Venezuela should end censorship and intimidation of media that challenge the official line regarding President Hugo Chávez’s health and inauguration, Human Rights Watch said today.
In recent days, the government has ordered a television station to cease transmission of spots that question its interpretation of the constitutional requirements for the re-elected president’s inauguration. Intelligence agents have searched the home and confiscated the computers of a blogger suspected of authoring tweets questioning official information provided about Chávez’s health.
“Over the years, the Chávez government has built a legal regime that allows it to censor and punish its critics, in clear violation of international norms,” said José Miguel Vivanco, Americas director at Human Rights Watch. “Now it is using these laws to limit public discussion on issues of national importance.”
On January 9, 2013, the government-controlled telecommunications agency, CONATEL, ordered the television station Globovisión to halt transmission of a series of four spots that utilize excerpts from official speeches and the text of the Venezuelan Constitution to criticize the government’s position on whether an inauguration could take place on January 10 – the date stipulated in the Constitution – without the president’s presence in Venezuela. The order is not limited to the four spots, but also bars the station from broadcasting “any similar video.”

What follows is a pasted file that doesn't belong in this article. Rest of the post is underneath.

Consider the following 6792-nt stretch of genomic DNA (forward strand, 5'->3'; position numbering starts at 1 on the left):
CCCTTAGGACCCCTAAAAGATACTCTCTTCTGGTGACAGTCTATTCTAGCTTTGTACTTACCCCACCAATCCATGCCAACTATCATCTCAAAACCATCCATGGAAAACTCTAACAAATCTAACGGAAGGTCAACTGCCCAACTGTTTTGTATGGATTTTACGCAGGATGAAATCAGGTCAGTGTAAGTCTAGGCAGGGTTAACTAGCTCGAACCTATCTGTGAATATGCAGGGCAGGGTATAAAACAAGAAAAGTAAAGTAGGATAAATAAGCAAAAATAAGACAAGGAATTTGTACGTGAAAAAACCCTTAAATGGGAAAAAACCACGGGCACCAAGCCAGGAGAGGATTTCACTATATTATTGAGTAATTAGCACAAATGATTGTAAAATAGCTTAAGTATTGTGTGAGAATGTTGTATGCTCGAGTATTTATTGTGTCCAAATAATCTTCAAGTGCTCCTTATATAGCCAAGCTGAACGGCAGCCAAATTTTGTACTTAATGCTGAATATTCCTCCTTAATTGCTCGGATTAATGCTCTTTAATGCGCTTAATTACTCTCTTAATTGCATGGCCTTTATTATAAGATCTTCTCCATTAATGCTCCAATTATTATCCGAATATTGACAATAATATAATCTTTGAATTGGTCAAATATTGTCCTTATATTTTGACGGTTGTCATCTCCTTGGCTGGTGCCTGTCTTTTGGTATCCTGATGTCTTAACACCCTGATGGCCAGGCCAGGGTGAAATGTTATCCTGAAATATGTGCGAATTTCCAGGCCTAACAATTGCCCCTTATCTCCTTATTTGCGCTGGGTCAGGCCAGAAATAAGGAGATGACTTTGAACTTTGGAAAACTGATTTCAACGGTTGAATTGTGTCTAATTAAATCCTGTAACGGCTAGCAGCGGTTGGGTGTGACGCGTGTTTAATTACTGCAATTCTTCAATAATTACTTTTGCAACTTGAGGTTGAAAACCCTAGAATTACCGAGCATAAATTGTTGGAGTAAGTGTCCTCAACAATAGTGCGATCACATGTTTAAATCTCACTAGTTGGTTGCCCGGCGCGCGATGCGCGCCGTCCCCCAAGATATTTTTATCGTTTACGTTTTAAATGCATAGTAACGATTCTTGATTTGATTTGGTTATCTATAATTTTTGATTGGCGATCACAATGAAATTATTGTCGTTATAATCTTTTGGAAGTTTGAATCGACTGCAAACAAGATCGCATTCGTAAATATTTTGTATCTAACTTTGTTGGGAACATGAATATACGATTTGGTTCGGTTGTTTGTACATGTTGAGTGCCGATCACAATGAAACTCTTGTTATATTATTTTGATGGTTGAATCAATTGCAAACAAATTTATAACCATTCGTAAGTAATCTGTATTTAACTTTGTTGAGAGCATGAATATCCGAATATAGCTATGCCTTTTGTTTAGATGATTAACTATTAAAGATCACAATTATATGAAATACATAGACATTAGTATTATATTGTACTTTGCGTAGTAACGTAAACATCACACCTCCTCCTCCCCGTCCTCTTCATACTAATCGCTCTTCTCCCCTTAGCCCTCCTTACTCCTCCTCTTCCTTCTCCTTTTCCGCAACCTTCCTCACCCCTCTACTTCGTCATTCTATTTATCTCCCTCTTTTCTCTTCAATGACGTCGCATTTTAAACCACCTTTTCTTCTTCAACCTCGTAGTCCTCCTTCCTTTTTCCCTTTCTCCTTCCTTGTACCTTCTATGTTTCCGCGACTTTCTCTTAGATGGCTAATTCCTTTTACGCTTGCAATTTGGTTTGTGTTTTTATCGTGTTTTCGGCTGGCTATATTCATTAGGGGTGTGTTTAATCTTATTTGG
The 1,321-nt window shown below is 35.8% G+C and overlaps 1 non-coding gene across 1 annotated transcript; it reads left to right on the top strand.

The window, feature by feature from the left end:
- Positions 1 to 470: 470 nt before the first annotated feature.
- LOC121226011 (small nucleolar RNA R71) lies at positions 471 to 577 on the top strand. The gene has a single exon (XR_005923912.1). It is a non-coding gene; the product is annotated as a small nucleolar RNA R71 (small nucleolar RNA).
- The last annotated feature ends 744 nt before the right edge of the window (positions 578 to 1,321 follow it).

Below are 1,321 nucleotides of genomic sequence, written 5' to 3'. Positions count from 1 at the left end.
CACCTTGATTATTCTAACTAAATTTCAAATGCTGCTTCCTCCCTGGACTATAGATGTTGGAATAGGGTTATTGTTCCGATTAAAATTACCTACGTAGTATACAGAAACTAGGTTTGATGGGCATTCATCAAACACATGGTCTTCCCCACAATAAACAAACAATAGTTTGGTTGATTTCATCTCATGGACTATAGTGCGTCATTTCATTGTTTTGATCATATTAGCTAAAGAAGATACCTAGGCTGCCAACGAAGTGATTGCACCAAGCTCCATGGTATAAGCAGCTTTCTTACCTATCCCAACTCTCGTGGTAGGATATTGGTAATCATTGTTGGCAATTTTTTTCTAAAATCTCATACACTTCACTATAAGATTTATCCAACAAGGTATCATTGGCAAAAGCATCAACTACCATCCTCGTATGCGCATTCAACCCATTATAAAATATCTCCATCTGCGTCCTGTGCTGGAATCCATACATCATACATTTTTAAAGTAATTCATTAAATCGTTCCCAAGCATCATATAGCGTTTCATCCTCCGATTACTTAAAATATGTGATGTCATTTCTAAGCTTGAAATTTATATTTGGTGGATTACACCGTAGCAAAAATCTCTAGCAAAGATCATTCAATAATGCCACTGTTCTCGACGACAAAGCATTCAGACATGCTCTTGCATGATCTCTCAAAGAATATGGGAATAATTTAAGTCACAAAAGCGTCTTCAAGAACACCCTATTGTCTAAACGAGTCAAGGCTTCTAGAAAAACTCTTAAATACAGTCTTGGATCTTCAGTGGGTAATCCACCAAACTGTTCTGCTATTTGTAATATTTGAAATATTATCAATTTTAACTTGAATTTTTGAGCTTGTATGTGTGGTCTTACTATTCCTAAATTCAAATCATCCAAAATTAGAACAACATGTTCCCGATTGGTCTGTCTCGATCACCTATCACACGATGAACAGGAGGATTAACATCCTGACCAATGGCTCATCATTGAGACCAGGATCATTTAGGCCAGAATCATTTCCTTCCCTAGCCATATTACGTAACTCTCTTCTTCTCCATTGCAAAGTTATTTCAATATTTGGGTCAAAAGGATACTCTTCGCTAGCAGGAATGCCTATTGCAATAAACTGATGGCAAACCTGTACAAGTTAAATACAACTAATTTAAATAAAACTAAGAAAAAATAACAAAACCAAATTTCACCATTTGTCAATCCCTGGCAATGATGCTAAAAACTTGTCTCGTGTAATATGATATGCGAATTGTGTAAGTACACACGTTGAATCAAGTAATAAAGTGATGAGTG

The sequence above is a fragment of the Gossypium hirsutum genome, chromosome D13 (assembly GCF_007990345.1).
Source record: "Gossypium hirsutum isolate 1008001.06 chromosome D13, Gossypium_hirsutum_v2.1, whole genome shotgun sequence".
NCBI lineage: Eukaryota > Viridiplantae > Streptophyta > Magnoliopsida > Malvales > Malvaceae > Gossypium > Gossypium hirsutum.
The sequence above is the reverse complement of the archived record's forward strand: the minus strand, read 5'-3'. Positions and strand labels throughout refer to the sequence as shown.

CONATEL cited as the basis for its order article 27 of Venezuela’s broadcasting law, which was passed by the pro-Chávez National Assembly in 2004 and modified in 2010 to prohibit radio and television stations from broadcasting any material that “foment anxiety in the population or threaten public order,…undermine the stability of the democratic system of government,… go against the legitimately constituted authorities,…or incite hatred and intolerance for political or religious reasons.”CONATEL also announced that it had opened an investigation of the Globovisíon spots that could lead to administrative sanctions. Globovisión, the only remaining television station with national coverage consistently critical of Chávez’s policies, is facing six other administrative investigations and has already received one sanction under article 27 that involved a heavy fine. A second ruling against the station could result in another fine, suspension of its transmission, or revocation of its license.
On January 6, the national intelligence police searched the home of Federico Medina Ravell, a businessman, who has been repeatedly denounced on state television as the supposed author of tweets questioning information the government has provided on Chávez’s health. Medina, who was not present at the time, said in an interview published online that the intelligence agents detained his wife and children for several hours and took two computers from his home. In a statement on January 8, the Attorney General’s Office confirmed that the computers had been confiscated and said that Medina was under investigation for “instigating terrorism in social networks.”“There is nothing in the content of Globovisión’s broadcasts that could remotely be described as incitement or a threat to public order,” Vivanco said. “And it would be outrageous if a blogger was prosecuted on terrorism charges for questioning official information about the president’s health.”